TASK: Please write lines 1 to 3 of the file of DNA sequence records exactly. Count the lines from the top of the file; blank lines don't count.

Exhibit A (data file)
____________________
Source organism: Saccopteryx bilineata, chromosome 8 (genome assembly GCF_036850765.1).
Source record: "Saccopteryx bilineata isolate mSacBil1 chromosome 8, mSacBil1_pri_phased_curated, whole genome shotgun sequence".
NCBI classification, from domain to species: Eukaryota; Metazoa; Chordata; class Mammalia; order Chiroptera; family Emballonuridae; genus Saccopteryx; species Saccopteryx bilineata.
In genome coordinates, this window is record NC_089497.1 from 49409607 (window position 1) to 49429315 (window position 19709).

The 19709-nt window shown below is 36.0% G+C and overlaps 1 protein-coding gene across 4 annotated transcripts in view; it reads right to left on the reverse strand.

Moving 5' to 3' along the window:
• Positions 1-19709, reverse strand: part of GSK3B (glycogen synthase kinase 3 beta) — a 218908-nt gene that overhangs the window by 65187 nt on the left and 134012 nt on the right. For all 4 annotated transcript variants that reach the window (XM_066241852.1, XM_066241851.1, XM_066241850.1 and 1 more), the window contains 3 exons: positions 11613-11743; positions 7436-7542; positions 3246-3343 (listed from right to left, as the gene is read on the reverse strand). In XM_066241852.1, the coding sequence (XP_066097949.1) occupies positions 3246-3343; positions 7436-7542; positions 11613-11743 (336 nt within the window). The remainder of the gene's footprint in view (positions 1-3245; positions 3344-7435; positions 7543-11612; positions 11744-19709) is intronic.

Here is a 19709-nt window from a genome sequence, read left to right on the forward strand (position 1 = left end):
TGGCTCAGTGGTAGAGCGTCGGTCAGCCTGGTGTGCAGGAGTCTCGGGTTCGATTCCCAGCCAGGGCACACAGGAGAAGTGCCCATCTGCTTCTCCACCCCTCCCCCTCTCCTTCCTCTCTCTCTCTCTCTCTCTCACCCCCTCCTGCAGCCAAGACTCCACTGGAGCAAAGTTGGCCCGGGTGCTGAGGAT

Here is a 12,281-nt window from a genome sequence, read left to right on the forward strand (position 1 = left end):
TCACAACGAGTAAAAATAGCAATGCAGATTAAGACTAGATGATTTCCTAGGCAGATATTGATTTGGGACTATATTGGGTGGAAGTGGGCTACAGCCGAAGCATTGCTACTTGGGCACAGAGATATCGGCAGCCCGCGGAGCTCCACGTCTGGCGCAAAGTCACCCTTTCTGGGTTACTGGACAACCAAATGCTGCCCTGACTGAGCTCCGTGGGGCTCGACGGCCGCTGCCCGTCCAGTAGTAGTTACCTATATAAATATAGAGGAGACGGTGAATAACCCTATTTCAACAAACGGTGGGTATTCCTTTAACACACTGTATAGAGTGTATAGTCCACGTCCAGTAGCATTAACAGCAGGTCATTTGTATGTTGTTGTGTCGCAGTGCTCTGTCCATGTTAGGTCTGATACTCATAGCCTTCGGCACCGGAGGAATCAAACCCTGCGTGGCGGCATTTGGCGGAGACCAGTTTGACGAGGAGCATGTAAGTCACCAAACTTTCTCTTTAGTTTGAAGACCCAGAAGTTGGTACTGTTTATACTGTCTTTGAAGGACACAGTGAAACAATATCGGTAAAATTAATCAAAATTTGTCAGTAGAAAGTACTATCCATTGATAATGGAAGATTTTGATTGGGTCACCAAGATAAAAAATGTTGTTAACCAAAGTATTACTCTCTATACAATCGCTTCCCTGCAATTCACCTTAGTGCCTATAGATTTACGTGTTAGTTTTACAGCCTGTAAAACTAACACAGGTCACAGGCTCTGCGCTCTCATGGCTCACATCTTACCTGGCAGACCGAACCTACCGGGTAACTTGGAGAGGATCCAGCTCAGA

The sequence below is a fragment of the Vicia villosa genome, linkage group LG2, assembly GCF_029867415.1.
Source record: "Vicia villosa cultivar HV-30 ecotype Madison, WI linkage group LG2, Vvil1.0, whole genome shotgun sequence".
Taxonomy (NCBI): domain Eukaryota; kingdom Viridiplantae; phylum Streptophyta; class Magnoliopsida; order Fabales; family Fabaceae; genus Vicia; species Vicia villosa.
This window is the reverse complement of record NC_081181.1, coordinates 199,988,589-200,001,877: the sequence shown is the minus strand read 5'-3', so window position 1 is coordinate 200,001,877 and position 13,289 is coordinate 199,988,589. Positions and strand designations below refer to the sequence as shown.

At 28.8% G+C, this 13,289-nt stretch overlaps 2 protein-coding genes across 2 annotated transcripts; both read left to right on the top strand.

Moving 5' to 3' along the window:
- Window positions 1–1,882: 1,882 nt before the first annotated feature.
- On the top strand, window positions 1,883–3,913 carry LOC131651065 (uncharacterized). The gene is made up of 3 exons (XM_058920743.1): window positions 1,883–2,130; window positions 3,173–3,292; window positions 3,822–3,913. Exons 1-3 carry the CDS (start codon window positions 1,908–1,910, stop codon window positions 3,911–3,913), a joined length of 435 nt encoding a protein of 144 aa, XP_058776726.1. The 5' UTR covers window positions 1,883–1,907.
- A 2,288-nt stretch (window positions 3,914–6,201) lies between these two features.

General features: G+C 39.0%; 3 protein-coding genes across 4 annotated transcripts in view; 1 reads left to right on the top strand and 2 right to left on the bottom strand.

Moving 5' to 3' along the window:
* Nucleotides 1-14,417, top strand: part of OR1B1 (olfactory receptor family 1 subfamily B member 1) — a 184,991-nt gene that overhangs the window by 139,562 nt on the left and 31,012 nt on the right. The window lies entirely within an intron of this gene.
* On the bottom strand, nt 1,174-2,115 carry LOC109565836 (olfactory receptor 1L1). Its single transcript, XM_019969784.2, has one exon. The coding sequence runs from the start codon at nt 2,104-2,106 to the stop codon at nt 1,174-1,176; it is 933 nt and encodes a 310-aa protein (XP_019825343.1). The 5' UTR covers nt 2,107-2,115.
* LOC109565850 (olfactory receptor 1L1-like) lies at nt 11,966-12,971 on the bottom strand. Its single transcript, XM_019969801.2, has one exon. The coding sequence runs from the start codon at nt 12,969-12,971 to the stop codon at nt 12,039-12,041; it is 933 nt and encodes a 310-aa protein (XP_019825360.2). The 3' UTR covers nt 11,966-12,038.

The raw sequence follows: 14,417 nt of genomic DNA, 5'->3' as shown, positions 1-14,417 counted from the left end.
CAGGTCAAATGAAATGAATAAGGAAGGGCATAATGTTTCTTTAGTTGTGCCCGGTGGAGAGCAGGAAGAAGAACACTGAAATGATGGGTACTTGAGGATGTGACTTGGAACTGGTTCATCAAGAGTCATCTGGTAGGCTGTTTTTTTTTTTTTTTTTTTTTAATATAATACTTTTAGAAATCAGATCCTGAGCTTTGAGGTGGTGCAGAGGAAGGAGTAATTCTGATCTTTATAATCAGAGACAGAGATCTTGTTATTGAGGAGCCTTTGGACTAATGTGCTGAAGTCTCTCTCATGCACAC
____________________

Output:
Source organism: Saccopteryx bilineata, chromosome 8 (genome assembly GCF_036850765.1).
Source record: "Saccopteryx bilineata isolate mSacBil1 chromosome 8, mSacBil1_pri_phased_curated, whole genome shotgun sequence".
NCBI classification, from domain to species: Eukaryota; Metazoa; Chordata; class Mammalia; order Chiroptera; family Emballonuridae; genus Saccopteryx; species Saccopteryx bilineata.